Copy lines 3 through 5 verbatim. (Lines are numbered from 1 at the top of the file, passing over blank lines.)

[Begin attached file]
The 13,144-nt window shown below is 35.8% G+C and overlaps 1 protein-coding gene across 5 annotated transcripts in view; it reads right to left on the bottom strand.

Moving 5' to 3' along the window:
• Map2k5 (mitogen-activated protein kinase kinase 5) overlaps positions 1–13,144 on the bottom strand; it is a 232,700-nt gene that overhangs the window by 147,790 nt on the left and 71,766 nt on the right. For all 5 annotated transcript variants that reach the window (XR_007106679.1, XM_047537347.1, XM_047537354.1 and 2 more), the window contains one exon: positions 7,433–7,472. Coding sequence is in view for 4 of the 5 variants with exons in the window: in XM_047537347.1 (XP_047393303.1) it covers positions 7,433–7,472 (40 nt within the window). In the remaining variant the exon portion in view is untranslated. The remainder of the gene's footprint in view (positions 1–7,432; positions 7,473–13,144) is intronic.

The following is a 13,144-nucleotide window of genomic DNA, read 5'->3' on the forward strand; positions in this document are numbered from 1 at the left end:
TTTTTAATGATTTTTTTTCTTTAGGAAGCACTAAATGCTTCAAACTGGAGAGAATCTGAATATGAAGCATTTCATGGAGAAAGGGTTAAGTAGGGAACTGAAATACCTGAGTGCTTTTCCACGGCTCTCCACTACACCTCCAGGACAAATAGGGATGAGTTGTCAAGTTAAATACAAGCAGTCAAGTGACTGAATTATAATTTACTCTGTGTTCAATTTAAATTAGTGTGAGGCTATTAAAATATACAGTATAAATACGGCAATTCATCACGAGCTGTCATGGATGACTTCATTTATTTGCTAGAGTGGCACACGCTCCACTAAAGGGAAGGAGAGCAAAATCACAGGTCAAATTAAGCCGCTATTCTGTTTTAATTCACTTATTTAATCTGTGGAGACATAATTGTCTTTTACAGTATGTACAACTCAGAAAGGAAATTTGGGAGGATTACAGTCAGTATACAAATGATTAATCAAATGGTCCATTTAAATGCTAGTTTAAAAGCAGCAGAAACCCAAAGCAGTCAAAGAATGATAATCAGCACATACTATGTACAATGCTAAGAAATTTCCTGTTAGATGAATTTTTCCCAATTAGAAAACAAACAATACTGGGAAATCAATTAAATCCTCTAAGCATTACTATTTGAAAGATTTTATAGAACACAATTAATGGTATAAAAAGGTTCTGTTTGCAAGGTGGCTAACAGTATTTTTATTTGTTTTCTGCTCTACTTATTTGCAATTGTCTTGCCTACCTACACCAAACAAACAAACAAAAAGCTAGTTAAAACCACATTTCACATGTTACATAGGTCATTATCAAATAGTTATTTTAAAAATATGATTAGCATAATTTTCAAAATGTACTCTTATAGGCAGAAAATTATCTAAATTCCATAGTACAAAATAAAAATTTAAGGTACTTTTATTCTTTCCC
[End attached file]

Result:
• Map2k5 (mitogen-activated protein kinase kinase 5) overlaps positions 1–13,144 on the bottom strand; it is a 232,700-nt gene that overhangs the window by 147,790 nt on the left and 71,766 nt on the right. For all 5 annotated transcript variants that reach the window (XR_007106679.1, XM_047537347.1, XM_047537354.1 and 2 more), the window contains one exon: positions 7,433–7,472. Coding sequence is in view for 4 of the 5 variants with exons in the window: in XM_047537347.1 (XP_047393303.1) it covers positions 7,433–7,472 (40 nt within the window). In the remaining variant the exon portion in view is untranslated. The remainder of the gene's footprint in view (positions 1–7,432; positions 7,473–13,144) is intronic.

The following is a 13,144-nucleotide window of genomic DNA, read 5'->3' on the forward strand; positions in this document are numbered from 1 at the left end:
TTTTTAATGATTTTTTTTCTTTAGGAAGCACTAAATGCTTCAAACTGGAGAGAATCTGAATATGAAGCATTTCATGGAGAAAGGGTTAAGTAGGGAACTGAAATACCTGAGTGCTTTTCCACGGCTCTCCACTACACCTCCAGGACAAATAGGGATGAGTTGTCAAGTTAAATACAAGCAGTCAAGTGACTGAATTATAATTTACTCTGTGTTCAATTTAAATTAGTGTGAGGCTATTAAAATATACAGTATAAATACGGCAATTCATCACGAGCTGTCATGGATGACTTCATTTATTTGCTAGAGTGGCACACGCTCCACTAAAGGGAAGGAGAGCAAAATCACAGGTCAAATTAAGCCGCTATTCTGTTTTAATTCACTTATTTAATCTGTGGAGACATAATTGTCTTTTACAGTATGTACAACTCAGAAAGGAAATTTGGGAGGATTACAGTCAGTATACAAATGATTAATCAAATGGTCCATTTAAATGCTAGTTTAAAAGCAGCAGAAACCCAAAGCAGTCAAAGAATGATAATCAGCACATACTATGTACAATGCTAAGAAATTTCCTGTTAGATGAATTTTTCCCAATTAGAAAACAAACAATACTGGGAAATCAATTAAATCCTCTAAGCATTACTATTTGAAAGATTTTATAGAACACAATTAATGGTATAAAAAGGTTCTGTTTGCAAGGTGGCTAACAGTATTTTTATTTGTTTTCTGCTCTACTTATTTGCAATTGTCTTGCCTACCTACACCAAACAAACAAACAAAAAGCTAGTTAAAACCACATTTCACATGTTACATAGGTCATTATCAAATAGTTATTTTAAAAATATGATTAGCATAATTTTCAAAATGTACTCTTATAGGCAGAAAATTATCTAAATTCCATAGTACAAAATAAAAATTTAAGGTACTTTTATTCTTTCCC